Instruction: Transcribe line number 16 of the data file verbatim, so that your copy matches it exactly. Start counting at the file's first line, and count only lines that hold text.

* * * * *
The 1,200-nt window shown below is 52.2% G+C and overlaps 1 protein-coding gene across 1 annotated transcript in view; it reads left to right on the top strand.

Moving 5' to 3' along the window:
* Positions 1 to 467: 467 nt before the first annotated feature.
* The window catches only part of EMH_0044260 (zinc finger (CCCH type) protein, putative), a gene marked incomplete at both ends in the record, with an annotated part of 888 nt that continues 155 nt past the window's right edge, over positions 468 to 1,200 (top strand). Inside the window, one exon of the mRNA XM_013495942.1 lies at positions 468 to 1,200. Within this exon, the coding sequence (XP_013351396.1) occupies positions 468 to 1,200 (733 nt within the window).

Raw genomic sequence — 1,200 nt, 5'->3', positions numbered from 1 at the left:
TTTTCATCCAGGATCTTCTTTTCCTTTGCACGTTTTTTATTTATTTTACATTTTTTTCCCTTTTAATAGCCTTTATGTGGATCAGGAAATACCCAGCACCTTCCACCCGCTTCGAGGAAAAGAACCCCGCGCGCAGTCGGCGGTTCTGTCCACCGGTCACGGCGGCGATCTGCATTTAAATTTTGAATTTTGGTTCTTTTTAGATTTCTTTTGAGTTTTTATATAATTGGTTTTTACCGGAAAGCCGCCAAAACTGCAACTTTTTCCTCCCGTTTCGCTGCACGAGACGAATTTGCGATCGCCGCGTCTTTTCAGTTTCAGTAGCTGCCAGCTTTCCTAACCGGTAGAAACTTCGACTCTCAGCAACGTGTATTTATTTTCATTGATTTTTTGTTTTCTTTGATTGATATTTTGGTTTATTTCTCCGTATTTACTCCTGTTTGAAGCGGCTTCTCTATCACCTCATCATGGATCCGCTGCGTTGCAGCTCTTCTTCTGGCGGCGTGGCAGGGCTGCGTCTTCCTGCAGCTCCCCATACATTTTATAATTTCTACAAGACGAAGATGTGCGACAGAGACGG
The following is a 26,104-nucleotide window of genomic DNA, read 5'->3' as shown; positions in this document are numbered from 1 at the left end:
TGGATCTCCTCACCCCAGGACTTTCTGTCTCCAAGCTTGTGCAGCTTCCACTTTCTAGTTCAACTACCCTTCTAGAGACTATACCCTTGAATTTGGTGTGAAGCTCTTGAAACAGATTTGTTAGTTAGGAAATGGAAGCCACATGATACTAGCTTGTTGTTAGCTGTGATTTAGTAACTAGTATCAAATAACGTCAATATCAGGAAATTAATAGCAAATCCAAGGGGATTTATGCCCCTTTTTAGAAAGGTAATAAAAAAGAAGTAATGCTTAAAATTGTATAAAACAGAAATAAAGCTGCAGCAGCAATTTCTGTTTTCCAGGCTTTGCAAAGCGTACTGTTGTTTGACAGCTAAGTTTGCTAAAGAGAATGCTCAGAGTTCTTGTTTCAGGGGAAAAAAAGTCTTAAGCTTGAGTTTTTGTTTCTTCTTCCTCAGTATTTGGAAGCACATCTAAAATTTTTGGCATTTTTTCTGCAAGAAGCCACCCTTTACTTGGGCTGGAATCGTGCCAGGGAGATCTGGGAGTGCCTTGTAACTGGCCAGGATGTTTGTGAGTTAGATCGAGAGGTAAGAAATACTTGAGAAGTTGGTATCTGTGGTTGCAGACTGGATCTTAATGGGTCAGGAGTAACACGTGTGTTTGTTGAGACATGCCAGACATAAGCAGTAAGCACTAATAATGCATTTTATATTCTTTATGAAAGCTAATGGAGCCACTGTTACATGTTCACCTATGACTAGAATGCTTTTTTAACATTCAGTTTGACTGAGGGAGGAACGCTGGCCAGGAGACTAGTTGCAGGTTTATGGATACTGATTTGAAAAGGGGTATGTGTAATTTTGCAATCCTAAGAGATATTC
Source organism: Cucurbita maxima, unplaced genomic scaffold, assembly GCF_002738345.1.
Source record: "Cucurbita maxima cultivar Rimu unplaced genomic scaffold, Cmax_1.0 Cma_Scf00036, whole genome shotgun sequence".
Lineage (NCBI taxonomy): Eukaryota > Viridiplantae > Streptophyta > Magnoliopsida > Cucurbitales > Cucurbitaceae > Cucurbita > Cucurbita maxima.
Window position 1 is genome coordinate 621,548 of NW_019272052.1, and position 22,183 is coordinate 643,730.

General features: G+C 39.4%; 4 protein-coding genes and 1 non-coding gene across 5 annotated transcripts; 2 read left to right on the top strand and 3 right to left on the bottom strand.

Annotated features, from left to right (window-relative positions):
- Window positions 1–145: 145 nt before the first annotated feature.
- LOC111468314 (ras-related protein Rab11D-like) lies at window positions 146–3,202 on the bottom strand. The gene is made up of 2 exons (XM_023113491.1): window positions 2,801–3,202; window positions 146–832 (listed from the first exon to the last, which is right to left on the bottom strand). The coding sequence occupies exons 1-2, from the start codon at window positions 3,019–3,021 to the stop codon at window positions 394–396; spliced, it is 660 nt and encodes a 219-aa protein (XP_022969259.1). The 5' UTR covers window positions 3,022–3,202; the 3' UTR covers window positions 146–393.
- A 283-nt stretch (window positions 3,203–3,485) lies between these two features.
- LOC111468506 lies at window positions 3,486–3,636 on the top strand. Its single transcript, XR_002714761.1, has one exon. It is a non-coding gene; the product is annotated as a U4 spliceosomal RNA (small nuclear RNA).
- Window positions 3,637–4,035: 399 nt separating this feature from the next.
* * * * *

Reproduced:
- LOC111468314 (ras-related protein Rab11D-like) lies at window positions 146–3,202 on the bottom strand. The gene is made up of 2 exons (XM_023113491.1): window positions 2,801–3,202; window positions 146–832 (listed from the first exon to the last, which is right to left on the bottom strand). The coding sequence occupies exons 1-2, from the start codon at window positions 3,019–3,021 to the stop codon at window positions 394–396; spliced, it is 660 nt and encodes a 219-aa protein (XP_022969259.1). The 5' UTR covers window positions 3,022–3,202; the 3' UTR covers window positions 146–393.